Theft of Trade Secrets
Although we may not hear about cases involving the theft of trade secrets as often as we hear about cases involving embezzlement or insider trading, this offense still qualifies as a white collar crime and as such, should be taken extremely seriously by defendants. If you are being investigated for or have been charged with stealing trade secrets, you should retain an experienced white collar crime lawyer who can help you begin formulating a defense.
What is a Trade Secret?
The Uniform Trade Secrets Act (UTSA), a version of which was adopted by the Florida Legislature, defines a trade secret as information, including: formulas, pattern, programs, methods, techniques, compilations, devices, techniques, and processes that:
- Derive independent economic value from not being generally known to others who could obtain economic value from their use or disclosure; and
- Are the subject of reasonable efforts to maintain their secrecy.
Common examples of information that qualifies as trade secrets include customer lists, client contact information, pricing guidelines, historical purchasing data, information about the needs and preferences of customers, and manufacturing details if the information cannot be ascertained from other sources.
Elements of a Trade Secret Claim
The use of a trade secret does not always involve theft or misappropriation, as trade secrets can be obtained lawfully through independent research, reverse engineering, and even inadvertent disclosure. However, there are situations where obtaining a trade secret is illegal, including when:
- The secret is obtained through improper means; or
- Its acquisition involves a breach of confidence.
In these situations, the owner of the trade secret can file a claim against the wrongful party, where he or she will be required to prove that:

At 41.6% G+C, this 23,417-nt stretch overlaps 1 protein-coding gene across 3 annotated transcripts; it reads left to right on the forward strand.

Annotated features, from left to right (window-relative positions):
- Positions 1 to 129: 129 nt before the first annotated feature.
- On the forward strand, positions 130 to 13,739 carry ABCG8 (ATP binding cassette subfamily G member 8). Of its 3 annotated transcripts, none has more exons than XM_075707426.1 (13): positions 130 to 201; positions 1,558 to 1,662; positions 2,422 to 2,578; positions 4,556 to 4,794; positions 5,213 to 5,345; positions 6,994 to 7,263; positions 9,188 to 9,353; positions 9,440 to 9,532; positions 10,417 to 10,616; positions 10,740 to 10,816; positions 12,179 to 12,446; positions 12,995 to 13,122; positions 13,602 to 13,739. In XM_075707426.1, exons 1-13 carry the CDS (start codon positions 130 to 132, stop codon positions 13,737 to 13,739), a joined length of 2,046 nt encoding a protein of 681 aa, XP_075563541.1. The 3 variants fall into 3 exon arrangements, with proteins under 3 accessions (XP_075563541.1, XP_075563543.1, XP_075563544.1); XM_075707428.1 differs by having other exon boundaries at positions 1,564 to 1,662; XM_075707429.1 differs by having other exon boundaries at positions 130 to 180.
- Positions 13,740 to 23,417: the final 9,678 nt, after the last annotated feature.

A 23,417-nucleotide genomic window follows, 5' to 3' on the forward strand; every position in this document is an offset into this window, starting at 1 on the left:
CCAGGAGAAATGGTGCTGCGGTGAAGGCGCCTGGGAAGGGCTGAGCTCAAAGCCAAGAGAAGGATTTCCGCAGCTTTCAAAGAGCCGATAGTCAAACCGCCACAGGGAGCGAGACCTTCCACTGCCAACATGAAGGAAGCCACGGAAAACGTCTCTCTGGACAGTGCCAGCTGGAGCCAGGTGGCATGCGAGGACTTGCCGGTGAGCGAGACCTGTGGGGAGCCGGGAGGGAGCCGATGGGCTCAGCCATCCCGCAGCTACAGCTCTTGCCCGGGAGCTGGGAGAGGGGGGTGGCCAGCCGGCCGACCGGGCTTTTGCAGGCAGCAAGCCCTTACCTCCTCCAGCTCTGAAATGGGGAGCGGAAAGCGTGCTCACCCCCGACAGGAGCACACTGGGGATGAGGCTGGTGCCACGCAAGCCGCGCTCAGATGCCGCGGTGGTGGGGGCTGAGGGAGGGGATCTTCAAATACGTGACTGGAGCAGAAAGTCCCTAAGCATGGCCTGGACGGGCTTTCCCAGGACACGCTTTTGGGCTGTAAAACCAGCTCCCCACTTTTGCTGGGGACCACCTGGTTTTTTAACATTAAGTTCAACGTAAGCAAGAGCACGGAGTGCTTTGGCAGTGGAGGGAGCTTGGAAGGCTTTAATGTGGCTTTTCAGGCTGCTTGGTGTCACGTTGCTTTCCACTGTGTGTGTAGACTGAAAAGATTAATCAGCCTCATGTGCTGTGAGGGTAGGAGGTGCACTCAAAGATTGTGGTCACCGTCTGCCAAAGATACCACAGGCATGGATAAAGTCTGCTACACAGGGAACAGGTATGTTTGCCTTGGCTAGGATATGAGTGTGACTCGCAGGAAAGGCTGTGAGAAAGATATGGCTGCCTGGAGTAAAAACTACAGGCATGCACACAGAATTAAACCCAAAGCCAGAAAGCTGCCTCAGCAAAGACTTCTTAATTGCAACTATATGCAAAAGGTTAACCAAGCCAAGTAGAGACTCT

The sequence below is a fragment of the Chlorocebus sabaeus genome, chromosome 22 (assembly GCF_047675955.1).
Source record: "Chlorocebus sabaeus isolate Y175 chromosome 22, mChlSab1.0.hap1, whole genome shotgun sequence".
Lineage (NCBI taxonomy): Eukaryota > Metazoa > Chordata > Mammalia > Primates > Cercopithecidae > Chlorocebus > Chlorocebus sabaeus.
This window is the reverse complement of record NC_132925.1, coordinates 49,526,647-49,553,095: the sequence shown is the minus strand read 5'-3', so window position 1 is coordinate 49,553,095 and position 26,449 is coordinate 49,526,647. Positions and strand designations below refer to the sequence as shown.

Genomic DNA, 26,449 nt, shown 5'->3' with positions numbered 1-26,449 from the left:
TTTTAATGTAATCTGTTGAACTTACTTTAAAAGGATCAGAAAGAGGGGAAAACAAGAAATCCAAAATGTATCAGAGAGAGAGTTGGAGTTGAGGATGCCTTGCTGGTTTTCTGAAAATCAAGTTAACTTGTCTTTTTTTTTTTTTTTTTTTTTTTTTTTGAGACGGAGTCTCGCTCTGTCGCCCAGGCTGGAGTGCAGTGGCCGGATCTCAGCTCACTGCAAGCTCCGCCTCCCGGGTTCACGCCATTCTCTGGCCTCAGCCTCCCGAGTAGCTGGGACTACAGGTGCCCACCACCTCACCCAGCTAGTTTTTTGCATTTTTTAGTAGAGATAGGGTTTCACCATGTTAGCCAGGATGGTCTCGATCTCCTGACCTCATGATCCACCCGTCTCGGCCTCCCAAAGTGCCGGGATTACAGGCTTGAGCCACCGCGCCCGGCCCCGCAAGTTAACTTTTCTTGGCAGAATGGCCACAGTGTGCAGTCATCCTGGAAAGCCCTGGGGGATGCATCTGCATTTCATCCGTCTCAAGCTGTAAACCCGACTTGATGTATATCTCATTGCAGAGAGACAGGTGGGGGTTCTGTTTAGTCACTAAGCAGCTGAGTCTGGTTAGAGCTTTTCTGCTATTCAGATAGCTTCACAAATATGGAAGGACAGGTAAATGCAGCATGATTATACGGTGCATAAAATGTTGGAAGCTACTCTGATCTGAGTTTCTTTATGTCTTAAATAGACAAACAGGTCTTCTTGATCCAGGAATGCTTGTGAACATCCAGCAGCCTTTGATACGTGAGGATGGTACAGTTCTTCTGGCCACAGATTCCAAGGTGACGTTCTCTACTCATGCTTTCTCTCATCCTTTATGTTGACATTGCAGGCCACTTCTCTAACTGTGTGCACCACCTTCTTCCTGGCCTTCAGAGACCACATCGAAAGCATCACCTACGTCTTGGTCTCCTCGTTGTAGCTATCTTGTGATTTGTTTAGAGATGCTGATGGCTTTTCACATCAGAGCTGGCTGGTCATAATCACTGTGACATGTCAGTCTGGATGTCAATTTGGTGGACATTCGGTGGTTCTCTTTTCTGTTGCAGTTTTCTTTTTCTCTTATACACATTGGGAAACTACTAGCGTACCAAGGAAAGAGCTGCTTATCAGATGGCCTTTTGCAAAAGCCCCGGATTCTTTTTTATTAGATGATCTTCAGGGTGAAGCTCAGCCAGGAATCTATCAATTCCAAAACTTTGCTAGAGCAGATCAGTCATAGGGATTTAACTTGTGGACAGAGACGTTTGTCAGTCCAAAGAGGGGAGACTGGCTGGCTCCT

- The subject matter involved qualifies as a trade secret;
- He or she took reasonable precautions to prevent its disclosure; and
- The information was wrongfully taken or misappropriated.
Under Florida law, successful complainants are entitled to damages, which can include both the actual loss resulting from the misappropriation, as well as the unjust enrichment not taken into account when calculating actual loss. The amount of damages is often measured by imposing liability for a reasonable royalty against the at-fault party. When the theft is determined to be willful or malicious, courts are also permitted to award exemplary damages in an amount equal to twice the award of actual damages.
A person or company can also be charged with stealing a trade secret under federal law if the product or service in question is used or intended for use in interstate or foreign commerce and the defendant knew that the offense would injure its owner. In these cases, those who copy, photograph, download, upload, or otherwise transmit, communicate, or convey the protected information may face fines and ten years imprisonment. If the defendant is a company, it could also be required to pay up to $5,000,000 in fines.
Consult with a White Collar Crime Lawyer
If you have questions or concerns about information that may qualify as a trade secret, please call 305-670-9919 to speak with dedicated Miami white collar crime attorney Jeffrey S. Weiner, P.A. We are eager to assist you throughout each step of your case.